From Charles Dick, enclosing Statement of His Services in the Arms Manufactory at Fredericksburg
Fredg. 23d January 1781
I received your Excellencys favour of the 15th. and shall punctually observe your Directions in case of Appearance of any Danger of the Enemy. It seems to be the Wish of every body, they wou’d at this Time attempt to come this Way, and I verily believe they wou’d never get back again.
I never intended to resign the Business of the Factory, as I had such a considerable Share in it’s formation &c., and the pleasure of it’s thriving to such a Degree for the public Benefit, cou’d I [have] been, even but allow’d a bare Maintainance for my fidelity and Services; But, True it is! Such Ingratitude gall’d me, And it was Modestly termed a Resignation, when the true Cause was, Our being Meanly cheated (pardon the Expression) out of two Years Services, and no Redress; As your Excellency will observe by the inclosed Matter of Fact.
I am now providing and contracting for the proper materials, and Provisions for the Factory on my own credit and Interest, for no body will trust the Public a farthing; And, shall have more Honour to be under your Excellency and Council’s Appointment and Directions, not doubting but I shall be Supported with Money to carry on the Business with pleasure, and Benefit to the Public; for which purpose, I hope to be in Richmond very soon; and have the Honour to be Your Excellencys Most Obedt. Humble Servt.,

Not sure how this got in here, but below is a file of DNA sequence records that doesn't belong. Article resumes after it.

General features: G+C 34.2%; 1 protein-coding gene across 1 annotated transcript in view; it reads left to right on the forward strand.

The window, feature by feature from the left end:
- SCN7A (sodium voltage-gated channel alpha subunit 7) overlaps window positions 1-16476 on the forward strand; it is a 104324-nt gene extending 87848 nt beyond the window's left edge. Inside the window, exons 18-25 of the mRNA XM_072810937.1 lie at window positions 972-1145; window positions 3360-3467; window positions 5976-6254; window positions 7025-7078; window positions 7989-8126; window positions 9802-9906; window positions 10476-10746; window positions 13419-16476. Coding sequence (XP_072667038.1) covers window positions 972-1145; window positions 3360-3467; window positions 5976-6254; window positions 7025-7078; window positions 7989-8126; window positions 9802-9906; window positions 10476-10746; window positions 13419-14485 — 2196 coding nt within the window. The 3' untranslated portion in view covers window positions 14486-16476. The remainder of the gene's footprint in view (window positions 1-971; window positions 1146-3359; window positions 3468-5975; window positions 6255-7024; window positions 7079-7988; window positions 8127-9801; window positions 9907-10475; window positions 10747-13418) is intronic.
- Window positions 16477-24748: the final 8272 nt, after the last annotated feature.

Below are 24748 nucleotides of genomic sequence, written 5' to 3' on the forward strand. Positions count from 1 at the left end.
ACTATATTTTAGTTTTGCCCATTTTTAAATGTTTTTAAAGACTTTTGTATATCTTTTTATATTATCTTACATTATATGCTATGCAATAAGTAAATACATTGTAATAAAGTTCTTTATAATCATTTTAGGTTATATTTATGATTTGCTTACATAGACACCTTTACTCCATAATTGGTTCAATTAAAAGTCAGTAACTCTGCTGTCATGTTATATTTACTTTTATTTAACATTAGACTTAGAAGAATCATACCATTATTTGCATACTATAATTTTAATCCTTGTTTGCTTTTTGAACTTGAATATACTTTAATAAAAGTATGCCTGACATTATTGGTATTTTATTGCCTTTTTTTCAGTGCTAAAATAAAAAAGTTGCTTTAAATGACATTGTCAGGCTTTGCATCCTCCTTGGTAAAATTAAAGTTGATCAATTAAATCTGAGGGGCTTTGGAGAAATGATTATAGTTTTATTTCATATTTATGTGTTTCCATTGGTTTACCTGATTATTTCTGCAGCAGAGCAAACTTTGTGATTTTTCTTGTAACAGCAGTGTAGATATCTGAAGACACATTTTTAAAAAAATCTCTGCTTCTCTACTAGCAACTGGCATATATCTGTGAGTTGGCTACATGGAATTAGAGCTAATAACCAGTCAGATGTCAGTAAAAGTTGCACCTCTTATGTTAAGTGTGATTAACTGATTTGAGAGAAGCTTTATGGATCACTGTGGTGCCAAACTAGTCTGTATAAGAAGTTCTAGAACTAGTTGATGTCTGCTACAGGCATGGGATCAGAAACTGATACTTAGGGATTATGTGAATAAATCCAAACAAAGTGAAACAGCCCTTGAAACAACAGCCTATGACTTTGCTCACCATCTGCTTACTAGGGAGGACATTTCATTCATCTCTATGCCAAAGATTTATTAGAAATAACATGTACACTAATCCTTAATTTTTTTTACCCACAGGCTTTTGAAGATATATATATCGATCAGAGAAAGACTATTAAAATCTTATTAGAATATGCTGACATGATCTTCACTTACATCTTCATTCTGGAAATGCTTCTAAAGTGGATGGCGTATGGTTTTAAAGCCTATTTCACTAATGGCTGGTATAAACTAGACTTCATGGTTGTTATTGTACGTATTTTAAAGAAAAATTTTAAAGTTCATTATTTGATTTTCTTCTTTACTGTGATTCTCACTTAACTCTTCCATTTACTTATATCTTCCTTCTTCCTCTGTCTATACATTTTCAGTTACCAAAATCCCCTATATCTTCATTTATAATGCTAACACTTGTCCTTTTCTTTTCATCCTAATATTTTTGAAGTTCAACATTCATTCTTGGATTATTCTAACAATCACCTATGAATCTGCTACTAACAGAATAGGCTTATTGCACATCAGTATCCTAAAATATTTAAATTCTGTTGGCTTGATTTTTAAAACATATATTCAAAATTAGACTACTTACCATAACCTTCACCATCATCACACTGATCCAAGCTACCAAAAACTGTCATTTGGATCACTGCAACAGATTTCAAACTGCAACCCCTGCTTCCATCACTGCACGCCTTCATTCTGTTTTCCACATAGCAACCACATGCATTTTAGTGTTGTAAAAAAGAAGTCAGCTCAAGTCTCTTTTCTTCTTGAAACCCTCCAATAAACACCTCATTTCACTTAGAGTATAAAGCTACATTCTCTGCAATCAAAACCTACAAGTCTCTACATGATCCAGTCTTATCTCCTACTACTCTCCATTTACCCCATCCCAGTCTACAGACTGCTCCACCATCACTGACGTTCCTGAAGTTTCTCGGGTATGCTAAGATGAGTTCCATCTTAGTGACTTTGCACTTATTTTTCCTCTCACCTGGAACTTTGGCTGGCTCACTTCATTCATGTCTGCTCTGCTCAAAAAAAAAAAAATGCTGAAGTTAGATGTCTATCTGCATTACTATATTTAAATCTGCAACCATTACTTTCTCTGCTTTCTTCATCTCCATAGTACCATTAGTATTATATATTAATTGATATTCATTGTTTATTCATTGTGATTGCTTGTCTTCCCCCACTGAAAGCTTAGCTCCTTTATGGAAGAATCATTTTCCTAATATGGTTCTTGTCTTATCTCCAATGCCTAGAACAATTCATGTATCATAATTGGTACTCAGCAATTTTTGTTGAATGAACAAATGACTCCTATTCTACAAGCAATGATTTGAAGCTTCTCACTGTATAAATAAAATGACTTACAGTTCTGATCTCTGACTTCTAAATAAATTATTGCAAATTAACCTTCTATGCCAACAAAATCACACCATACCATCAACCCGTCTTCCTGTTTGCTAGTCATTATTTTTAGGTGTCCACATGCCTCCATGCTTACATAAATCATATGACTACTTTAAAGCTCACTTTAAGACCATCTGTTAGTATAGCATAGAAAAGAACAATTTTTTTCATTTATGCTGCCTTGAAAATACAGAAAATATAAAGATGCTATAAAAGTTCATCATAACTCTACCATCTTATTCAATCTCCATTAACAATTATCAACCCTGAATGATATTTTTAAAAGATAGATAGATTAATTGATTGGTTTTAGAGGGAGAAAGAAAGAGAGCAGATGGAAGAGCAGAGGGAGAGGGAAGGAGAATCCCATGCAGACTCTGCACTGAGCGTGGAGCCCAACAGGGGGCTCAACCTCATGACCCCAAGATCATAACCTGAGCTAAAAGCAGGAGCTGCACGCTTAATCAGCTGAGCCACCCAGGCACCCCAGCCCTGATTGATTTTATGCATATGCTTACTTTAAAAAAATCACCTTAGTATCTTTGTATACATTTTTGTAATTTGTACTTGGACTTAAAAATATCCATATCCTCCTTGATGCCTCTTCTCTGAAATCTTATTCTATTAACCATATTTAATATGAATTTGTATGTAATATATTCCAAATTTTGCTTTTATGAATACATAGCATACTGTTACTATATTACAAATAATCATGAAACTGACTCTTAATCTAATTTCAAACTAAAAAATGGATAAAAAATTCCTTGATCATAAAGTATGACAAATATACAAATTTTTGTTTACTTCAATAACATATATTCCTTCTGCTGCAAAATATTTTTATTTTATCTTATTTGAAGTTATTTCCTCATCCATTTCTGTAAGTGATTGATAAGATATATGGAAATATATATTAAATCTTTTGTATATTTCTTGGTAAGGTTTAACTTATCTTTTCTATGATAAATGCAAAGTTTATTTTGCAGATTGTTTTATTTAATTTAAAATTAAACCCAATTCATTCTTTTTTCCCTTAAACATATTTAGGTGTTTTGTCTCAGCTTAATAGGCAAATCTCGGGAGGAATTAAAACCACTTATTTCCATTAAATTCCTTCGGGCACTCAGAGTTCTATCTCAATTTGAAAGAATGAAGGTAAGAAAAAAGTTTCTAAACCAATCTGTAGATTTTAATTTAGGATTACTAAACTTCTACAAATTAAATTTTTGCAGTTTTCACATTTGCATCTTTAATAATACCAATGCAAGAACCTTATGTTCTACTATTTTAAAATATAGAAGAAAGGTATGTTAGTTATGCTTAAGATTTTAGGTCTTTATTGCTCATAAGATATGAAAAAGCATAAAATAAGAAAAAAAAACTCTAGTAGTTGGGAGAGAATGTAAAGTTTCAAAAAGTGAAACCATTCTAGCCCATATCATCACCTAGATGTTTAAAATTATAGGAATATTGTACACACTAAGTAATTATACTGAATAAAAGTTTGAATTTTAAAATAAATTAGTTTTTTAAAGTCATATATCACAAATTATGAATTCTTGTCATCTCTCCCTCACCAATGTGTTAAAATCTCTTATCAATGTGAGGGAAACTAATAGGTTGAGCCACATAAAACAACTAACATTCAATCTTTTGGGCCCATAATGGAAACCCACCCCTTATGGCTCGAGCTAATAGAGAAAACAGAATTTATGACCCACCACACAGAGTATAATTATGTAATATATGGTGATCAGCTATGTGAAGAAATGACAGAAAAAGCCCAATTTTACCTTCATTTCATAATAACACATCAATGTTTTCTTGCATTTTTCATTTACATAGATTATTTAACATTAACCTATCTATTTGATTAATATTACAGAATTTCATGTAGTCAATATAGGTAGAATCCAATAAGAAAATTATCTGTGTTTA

Col. Fielding Lewis and Chas. Dick were appointed by the Convention in 1775 Commissioners to Form, Establish, and Conduct a Manufactory of Small Arms at Fredericksburg without any Salery annex’d, as it was unknown the Trouble they might be at.
The first Year being 1776, They accomplished the same after much Trouble and Attention, in puting the Factory on an extraordinary good footing; for which the Honble. House allow’d them 10/ Day each, then, equal to Gold or Silver amounting for the Year 1776 to Each. … £182.10.
Although they thought it not Adequate to their Services, they acquiesced.
For the year 1777 they were allow’d the same, and as the Money had received no great Depreciation they said nothing.
The Year 1778. They were allow’d £300 Each, from which deducting the Depreciation as settled by Congress amounts only to … £54.18.
The Year 1779 Allow’d £1000. Each, only worth … 43.
We have done the Business effectually with the greatest Dilligence and Integrity, to the great Benefit of the Public, We think it very hard to suffer so much, as it has not been in our power to make a bargain for Ourselves. We hope, the Honl. House will at least take our Services for these two last Years into Consideration, and grant Us a full Recompence.
The Subscriber his Whole Time being taken up in that Service only, has greatly injured Him.
RC (Vi); addressed, in part: “favour Mr. Jas. Maury”; endorsed. Enclosure (Vi); in Dick’s hand.
Among the Contingent Fund Vouchers (Vi), there is an order to the Auditors, dated 31 Jan. 1781 and signed by TJ, “to issue a warrant to Mr. Charles Dick (one of the Commissioners of the Gun manufactory) for twenty five thousand pounds on account.” See also TJ to Dick, 7 Feb. 1781, and, for a general discussion of Dick’s conduct of the Fredericksburg arms factory, Kathleen Bruce, Virginia Iron Manufacture in the Slave Era, N.Y. and London, 1930, p. 31–9.